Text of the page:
Kristoffer Ørum


A Didactic Spectacle

Categories: [publication]

“While you are reading this text, which has been designed to be unreadable by computers, everything that is said in this room is being recorded. A computer transcribes the audio files it has recorded and translates them into Danish, before it uploads the text to meter's homepage. During the exhibition, the carefully worded original English text on the exhibition space's website will be replaced by an unstable bilingual text, one sentence at a time: This text combines the speech recognition software’s interpretation of informal spoken Danish and the formalized English of the global art world, so we get a glimpse of a possible hybrid language capable of connecting local everyday experience with global conversations on art.”

A couple of weeks ago I strolled past Kunsthal Charlottenborg as the Ghanaian artist Ibrahim Mahama’s spectacular patchwork quilt of old burlap sacks was going up. A work that I first saw in the sweltering heat of the Venice Biennial in 2015. At first the work seems to address the tropes – globalisation, economy and perhaps poverty – that constitute the mainstream media’s limited vocabulary faced with an increasingly complicated world. But what struck me was that in spite of the worn and scrawled-over burlap sacks that make up the work – formerly used to ship commodities such as coffee, cocoa, etc. – the individual pieces seem to recede into an overall texture. The flatness and scale of the installation does not invite closer examination. Instead the installation forms a decorative backdrop for the hordes of tourists that flock to Nyhavn: A stage where the individual sacks and whatever stories they might tell attain a generic flatness akin to the primitive textures used on 3D objects in computer games.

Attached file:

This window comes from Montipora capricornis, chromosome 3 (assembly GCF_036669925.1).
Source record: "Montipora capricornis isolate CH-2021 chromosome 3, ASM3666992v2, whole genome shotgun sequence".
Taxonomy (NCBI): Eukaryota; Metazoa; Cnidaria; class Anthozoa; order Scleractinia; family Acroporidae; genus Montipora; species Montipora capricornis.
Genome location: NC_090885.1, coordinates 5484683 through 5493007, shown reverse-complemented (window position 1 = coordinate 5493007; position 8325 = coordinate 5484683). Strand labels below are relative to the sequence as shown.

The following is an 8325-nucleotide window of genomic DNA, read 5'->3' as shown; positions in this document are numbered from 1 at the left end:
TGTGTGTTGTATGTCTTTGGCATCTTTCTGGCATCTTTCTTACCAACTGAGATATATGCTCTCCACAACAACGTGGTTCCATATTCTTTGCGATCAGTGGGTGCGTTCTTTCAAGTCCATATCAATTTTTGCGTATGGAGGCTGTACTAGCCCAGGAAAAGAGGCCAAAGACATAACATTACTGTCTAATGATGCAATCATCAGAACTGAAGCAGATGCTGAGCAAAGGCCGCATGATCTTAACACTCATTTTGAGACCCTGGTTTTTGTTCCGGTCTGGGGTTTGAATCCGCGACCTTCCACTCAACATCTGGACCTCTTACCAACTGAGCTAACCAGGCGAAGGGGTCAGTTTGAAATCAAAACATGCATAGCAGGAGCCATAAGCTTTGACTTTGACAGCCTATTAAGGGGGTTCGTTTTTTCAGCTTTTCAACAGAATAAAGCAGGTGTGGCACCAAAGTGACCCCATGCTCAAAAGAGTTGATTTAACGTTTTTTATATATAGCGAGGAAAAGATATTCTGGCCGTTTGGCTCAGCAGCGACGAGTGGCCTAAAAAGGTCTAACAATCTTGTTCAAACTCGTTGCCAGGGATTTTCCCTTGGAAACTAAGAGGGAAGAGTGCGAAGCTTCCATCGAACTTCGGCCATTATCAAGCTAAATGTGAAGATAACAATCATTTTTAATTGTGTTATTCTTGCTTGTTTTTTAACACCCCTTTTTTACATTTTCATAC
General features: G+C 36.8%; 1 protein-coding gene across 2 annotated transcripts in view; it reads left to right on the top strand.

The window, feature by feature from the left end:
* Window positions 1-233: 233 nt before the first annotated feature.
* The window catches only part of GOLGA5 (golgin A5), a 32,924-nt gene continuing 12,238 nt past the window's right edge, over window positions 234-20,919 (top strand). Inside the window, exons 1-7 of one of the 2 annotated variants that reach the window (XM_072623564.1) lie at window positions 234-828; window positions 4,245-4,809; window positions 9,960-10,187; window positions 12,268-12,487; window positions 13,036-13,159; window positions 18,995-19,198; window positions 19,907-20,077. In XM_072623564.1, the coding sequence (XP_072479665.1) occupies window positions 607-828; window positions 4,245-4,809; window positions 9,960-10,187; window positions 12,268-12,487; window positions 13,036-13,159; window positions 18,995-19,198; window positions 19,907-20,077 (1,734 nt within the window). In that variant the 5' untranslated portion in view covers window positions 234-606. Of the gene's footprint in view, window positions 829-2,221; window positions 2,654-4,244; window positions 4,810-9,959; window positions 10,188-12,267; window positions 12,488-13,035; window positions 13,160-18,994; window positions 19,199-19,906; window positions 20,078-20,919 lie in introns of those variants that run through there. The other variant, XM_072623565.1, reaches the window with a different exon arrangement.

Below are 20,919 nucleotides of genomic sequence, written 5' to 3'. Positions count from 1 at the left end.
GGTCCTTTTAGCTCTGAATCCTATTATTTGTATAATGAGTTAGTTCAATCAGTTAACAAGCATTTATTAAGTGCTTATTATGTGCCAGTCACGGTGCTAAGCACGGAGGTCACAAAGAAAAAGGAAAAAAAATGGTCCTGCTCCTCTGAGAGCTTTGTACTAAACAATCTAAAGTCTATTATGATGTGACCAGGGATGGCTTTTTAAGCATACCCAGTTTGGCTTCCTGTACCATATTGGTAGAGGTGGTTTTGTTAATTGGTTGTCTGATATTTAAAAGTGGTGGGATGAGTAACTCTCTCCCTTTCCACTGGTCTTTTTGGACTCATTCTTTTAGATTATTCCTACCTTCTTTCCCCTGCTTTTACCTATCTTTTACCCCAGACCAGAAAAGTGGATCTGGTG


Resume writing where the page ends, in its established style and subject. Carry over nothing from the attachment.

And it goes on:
This flatness reminded me of “Assault on Iran” in the game Kuma/War from 2011 where you played a special-forces soldier whose goal was to destroy an Iranian nuclear refinery. According to the admittedly rather dubious Iranian authorities at the time, this game was part of an American soft-power strategy supposed to make the Middle Eastern population more receptive to a future American invasion. I remember following the trial of one of the programmers of the game in Iran, and thinking at the time how this approach echoed the soft imperialism attributed to American abstract expressionism during the cold war. But also how unsophisticated and ultimately futile the idea of subverting an “enemy” regime through bad computer games seemed to me. In a similar way, to think of Ibrahim Mahama’s piece in political terms, or even to harbour the hope of changing anybody’s mind with this burlap patchwork as a pedagogical tool seems doomed to fail.

Unfolded to its full scale, Ibrahim Mahama’s work is reminiscent of the Catalan painter Antoni Tàpies’ meditative matter paintings, or a less gestural version of the abstract expressionist Jackson Pollock’s all-over paintings. This is a visual quality that might once have represented a kind of rupture, or been an act of resistance to dominant visual tropes, but in this context it becomes just another comfortably recognisable, rather worn visual hipster rhetoric. As such the piece rests comfortably within accepted traditions of abstract expressionism that seem to have become completely naturalised within the institutions that identify themselves as belonging to contemporary art.

It seems to me that there is hardly any art institution in the world today where soft-power post-war American efforts to forefront art as intrinsically American have not been accepted. Its heritage and conventions have become invisible, and as such unassailable. The adaptation of its style of displaying art, its formats, its ideas of authorship and its idea of surface over depth seems to be everywhere. Could one even imagine an alternative to the individualistic, expressive and non-ideological art as the baseline by which institutions admit or deny entry into the category of art? Thus pushing aside the exhaustingly complex narrative interplay between the global and the local histories of the production, reception and distribution of art, in favour of a linear and mostly English-language narrative of shared heroic figures.